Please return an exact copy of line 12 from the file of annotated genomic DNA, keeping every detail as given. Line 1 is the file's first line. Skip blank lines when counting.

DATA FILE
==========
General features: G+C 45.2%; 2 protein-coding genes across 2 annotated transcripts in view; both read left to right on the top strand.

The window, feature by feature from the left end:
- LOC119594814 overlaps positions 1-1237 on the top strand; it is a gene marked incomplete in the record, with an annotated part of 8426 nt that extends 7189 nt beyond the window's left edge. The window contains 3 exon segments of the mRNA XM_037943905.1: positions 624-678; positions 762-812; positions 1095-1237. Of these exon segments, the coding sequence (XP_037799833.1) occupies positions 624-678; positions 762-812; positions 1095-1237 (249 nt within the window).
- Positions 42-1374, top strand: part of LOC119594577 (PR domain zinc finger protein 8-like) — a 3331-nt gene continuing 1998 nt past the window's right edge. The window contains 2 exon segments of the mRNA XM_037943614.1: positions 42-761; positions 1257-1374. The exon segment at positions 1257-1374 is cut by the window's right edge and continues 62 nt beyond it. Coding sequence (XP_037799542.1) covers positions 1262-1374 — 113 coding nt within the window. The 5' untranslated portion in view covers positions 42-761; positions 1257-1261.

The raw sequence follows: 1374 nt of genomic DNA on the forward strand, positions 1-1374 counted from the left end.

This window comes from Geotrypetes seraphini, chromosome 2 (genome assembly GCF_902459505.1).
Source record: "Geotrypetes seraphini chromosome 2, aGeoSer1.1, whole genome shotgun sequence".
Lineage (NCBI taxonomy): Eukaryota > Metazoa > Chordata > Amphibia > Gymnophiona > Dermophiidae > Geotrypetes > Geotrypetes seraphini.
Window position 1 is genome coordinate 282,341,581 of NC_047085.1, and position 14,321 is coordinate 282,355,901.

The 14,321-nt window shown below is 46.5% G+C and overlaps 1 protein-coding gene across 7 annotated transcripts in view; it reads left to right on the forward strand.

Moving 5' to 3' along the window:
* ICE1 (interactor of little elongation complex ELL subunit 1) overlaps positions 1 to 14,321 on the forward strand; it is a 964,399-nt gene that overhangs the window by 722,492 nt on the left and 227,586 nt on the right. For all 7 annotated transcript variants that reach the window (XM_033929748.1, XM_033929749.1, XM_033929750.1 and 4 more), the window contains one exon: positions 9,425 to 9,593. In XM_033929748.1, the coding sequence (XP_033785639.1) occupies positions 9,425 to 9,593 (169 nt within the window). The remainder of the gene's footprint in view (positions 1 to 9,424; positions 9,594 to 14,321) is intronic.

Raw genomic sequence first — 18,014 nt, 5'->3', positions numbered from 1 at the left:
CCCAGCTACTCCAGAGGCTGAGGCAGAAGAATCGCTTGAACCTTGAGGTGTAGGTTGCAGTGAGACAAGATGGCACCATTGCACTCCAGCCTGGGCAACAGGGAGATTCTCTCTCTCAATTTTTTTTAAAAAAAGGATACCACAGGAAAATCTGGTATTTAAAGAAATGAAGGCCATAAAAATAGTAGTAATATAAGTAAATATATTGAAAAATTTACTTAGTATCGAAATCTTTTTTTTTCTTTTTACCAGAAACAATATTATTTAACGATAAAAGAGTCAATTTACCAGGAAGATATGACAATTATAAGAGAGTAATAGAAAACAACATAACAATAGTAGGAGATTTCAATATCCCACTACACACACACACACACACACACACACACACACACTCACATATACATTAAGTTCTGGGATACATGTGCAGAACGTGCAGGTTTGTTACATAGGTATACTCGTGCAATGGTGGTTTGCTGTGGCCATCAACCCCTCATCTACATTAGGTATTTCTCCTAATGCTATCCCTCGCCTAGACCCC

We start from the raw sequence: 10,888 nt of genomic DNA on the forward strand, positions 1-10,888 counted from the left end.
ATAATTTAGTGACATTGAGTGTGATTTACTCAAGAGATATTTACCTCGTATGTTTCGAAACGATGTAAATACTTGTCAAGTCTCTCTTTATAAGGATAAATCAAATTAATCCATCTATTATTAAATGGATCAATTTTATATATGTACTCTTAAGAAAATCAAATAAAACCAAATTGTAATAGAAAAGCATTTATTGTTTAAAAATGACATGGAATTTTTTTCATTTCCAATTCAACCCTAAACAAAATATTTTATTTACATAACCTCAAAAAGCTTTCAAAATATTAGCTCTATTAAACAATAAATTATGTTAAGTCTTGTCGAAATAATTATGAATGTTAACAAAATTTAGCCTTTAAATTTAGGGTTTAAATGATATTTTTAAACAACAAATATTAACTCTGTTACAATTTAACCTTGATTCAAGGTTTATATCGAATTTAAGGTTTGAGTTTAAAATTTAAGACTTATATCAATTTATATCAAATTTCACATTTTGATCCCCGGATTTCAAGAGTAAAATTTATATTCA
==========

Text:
* ICE1 (interactor of little elongation complex ELL subunit 1) overlaps positions 1 to 14,321 on the forward strand; it is a 964,399-nt gene that overhangs the window by 722,492 nt on the left and 227,586 nt on the right. For all 7 annotated transcript variants that reach the window (XM_033929748.1, XM_033929749.1, XM_033929750.1 and 4 more), the window contains one exon: positions 9,425 to 9,593. In XM_033929748.1, the coding sequence (XP_033785639.1) occupies positions 9,425 to 9,593 (169 nt within the window). The remainder of the gene's footprint in view (positions 1 to 9,424; positions 9,594 to 14,321) is intronic.